This column was originally written in 2009.
I am a loyal fan of the Carl and Marty show on KONY radio station, from St. George, Utah. On a recent program they were talking about an event called Redneck Games that took place at this year’s Washington County Fair. They were really hamming it up; speaking with exaggerated Southern drawls, using words and phrases that I grew up hearing. I was having a good ole time – listening and loving every minute of their banter. Then, the conditioning of all the years that I spent as part of California’s Corporate Culture kicked in; thoughts of political correctness crept into my mind - Will they get complaints and angry e-mails? Is it still considered politically correct to joke about Rednecks? Being the granddaughter, daughter, and ex-wife of rednecks, I hope that it is.
I have always considered teasing and pokin’ fun to be a sign of affection. I just don’t get this need to avoid using any word of phrase that might offend anyone’s sensibilities. I was raised to respect my elders, not hurt anyone’s feelings – on purpose; not speak untruths, and to apologize when I offended.
Surely, it is wiser to speak freely and apologize if you offend than to severely stifle your natural vocabulary. I fail to understand what benefit can be derived from being constantly on guard lest a politically incorrect word escape your lips. Is my slow, southern, redneck background showing or do I have a valid point here?
I comprehend the Merriam-Webster definition of political correctness: conforming to a belief that language and practices which could offend political sensibilities (as in matters of sex or race) should be eliminated. I have a copy of Urban Dictionary, by Aaron Peckham; I have read it and highlighted some of the more interesting entries: 1) A way that we speak in America so we don't offend whining sissies. 2) A powerful form of censorship. 3) Movement in America founded on well-meaning intentions to promote equality in language. However, this has now been oversimplified and misused by politicians in their attempt to win the favor of as many "minority" and interest groups as possible. 4) A method of controlling and dictating public speech and thought. 5) The use of the word “American" to describe the United States is being written out of U.S. History and Government textbooks for fear of it being "politically incorrect" and offensive to South Americans and Canadians.
The entry in Urban Dictionary that best sums up how I feel about the topic is: The struggle to be "politically correct" has made common people easily irritable and oversensitive to the words of others and their own words. It has created a society that walks on eggshells and that has difficulty being personal with each other because co-workers and potential friends can't joke around for fear of offending the other.
Unfortunately, the only two things I have gotten from all this reading and thinking about political correctness is a headache and the belief that there is no general agreement as to what being politically correct is all about.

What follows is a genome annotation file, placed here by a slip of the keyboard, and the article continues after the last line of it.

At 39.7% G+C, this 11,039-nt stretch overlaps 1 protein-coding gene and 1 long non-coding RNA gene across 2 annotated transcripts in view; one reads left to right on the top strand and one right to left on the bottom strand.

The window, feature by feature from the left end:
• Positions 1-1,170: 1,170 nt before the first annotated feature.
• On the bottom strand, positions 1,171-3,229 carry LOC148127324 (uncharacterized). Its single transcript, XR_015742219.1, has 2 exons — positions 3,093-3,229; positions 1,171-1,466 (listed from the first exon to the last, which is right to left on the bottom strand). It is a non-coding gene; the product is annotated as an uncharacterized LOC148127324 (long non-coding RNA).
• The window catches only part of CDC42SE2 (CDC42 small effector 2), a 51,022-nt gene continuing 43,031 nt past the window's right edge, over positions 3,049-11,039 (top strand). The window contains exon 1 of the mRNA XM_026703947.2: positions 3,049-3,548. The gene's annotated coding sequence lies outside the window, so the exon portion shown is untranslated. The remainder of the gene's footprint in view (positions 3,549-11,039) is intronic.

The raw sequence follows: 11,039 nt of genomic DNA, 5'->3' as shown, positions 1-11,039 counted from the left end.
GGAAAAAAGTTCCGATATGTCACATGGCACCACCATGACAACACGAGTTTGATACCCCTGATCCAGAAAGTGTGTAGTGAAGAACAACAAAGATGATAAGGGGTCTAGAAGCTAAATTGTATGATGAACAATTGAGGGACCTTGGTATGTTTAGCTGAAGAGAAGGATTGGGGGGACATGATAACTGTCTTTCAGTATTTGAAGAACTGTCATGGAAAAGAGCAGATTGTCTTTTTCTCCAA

I long for the days when family, friends, neighbors, and co-workers understood and accepted each other’s quirks and we could speak freely – with no fear of reprimand or accusation.
Life was more fun before society became so sensitive - no, make that paranoid – and before people took offense to almost everything and wasted time challenging each word or phrase that was uttered or printed. I fondly remember when teasing, pokin’ fun, and being a little raunchy were not considered mortal sins; back when the use of words with double meanings, the ability to twist a phrase, and make a play on words were considered witty.
I well remember the fun, my African-American friend (see, I can be politically correct), Jim Moore and I entertained customers at a sing-a-long bar with a duet of Me and My Shadow. The audience gave us rousing ovations and requested encores; today, we would likely be kicked out or worse.
How can any rational person consider it acceptable for a Stanford Professor to publically accuse University administrators of being sexist in their selection of a title for a course offered at that University – the course title was History. The professor lectured that with all the great minds at Stanford, surely one of them could come up with a name that didn’t include a male pronoun - just goes to show that intellect and education doesn’t preclude stupidity. I champion the person who suggested that the professor refuse to eat chocolate until the name Hershey bar was changed to Himhe bar or, to be politically correct It-it bar, another person became a heroine of mine when she asked if the title History was politically incorrect, should she begin referring to first year students as freshpersons?
I was floored when I read that the Mayor of Washington DC, Anthony Williams, who is African-American, requested and accepted the resignation of a white staff member, David Howard, who had used the term “niggardly” in a staff meeting. This incident is a perfect example of how our elected representatives demonstrate their own ignorance. Does the Mayor not know that the term niggardly is defined as grudgingly mean about spending or granting – stingy, or that the word originated in the 1300’s; from the words “nigg” (an ancient Scottish - 8th century - carved stone ) and “ignon” meaning “Miser.” In no way can this word be construed as a racist comment. But, the poor guy lost his job anyway.
If I offend you, please tell me and I’ll be careful not to repeat the offence when you are present; but, please avoid lecturing me on being politically correct. ‘Cause that’s gonna insult my Redneck roots, get me all riled up, and y’all might hear politically incorrect words, the likes of which, you ain’t ever heard before.